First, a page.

NORMAN — Q: My 5-year-old son is an only child whom I homeschool. He talks back, argues and generally wears me down. I need help getting to him to realize that no is no, that I mean what I say. I know I’m the problem. Help.
A: Better that you have come to grips now with the fact that you are the problem than when he’s much older and these difficulties have acquired much more momentum. I do not recommend homeschooling when the child in question is disobedient, disrespectful and generally difficult to “control.”
Pre-existing discipline problems are counterproductive to an effective homeschool environment. Discipline problems should be solved before homeschooling is attempted. So the first recommendation I’m going to tender for your consideration is that you send your son to “regular” school until you get his behavior under control.
Today’s parents believe discipline is a technology involving the manipulation of reward and punishment. They believe discipline is accomplished through the proper use of consequences. The fact is that whereas consequences are sometimes needed, the proper discipline of a child is primarily a matter of employing authoritative speech.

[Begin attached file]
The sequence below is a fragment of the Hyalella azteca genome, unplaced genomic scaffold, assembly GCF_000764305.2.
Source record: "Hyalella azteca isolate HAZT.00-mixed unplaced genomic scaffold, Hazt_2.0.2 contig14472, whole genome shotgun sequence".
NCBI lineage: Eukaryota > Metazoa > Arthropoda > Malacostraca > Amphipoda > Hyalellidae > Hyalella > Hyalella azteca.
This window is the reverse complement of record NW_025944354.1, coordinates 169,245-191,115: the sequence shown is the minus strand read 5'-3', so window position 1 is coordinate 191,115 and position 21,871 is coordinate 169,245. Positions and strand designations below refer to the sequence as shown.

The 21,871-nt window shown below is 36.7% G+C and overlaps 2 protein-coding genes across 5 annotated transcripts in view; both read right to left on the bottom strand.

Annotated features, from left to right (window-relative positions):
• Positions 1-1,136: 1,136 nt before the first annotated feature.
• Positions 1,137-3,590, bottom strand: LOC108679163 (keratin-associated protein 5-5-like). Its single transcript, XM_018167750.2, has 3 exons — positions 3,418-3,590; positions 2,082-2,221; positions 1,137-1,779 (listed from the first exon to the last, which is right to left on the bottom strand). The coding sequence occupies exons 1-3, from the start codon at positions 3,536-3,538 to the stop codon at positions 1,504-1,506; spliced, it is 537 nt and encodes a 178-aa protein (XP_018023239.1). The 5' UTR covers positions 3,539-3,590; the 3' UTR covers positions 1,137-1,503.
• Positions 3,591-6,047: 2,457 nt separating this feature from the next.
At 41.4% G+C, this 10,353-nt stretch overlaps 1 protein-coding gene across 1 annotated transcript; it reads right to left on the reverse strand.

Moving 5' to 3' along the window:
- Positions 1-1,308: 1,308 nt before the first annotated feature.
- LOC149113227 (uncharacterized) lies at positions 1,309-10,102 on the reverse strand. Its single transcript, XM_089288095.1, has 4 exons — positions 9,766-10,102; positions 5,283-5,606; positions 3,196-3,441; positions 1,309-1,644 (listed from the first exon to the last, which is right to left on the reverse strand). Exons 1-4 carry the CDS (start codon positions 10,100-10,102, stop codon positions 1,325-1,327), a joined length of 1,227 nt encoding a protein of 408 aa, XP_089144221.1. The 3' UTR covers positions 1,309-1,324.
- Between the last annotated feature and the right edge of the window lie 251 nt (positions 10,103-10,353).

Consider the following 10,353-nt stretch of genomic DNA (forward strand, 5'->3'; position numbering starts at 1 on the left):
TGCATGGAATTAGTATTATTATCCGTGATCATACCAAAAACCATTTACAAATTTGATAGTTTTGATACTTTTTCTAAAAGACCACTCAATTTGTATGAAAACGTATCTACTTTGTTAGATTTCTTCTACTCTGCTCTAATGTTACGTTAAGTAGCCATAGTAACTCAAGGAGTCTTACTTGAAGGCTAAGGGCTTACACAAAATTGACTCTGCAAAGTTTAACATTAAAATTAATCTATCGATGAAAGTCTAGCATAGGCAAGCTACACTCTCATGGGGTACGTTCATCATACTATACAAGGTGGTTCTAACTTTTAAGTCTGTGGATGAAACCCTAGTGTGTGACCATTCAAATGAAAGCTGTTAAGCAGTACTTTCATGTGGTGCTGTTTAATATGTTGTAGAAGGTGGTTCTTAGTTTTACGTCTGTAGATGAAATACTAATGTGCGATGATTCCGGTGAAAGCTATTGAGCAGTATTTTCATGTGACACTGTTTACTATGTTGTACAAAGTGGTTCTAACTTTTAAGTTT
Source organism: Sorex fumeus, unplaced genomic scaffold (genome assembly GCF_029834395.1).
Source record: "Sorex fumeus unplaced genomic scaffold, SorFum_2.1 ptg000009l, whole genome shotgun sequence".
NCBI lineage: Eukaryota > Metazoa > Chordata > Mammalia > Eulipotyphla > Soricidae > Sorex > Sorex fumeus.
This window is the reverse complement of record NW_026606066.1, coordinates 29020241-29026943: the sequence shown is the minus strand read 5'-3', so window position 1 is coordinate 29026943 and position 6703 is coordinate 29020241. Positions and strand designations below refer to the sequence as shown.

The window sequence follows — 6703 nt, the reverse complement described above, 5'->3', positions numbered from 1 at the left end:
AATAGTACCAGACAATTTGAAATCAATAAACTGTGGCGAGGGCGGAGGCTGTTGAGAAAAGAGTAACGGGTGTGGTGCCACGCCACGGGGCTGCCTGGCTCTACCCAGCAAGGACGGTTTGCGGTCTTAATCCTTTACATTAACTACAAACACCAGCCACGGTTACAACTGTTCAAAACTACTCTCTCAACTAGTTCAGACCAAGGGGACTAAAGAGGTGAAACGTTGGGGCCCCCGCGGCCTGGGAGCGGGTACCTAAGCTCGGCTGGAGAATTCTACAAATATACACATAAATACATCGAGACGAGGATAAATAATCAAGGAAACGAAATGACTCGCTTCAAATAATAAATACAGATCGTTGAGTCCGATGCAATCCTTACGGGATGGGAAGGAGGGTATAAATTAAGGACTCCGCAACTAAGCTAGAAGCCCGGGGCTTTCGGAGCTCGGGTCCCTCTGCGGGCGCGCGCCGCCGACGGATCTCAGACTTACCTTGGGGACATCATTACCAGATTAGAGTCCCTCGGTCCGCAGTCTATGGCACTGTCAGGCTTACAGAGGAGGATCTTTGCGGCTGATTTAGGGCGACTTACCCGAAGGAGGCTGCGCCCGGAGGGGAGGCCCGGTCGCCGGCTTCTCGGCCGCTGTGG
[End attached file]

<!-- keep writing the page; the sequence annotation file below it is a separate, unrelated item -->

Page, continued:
Taking one example, do not “get down to your child’s level” when you speak to him or her. In so doing, you look like you are pleading. Stand upright. When I speak on proper discipline, I emphasize the need for parents to “act like superior beings.” Contrary to the parent-child egalitarianism parenting “experts” have promoted for more than a generation, adults are superior to children.
Learn to employ what I call “leadership speech” when giving instructions and communicating decisions. Use the fewest words possible, come straight to the point and do not give explanations.
Wrong way: (The parent is scrunched down, hands on knees) “Honey, it would really help Mommy if you’d pick up the toys in the living room and put them away so my friend, Susan, and I can use that room to talk and have coffee in without a lot of distractions. Will you do that for Mommy, OK?”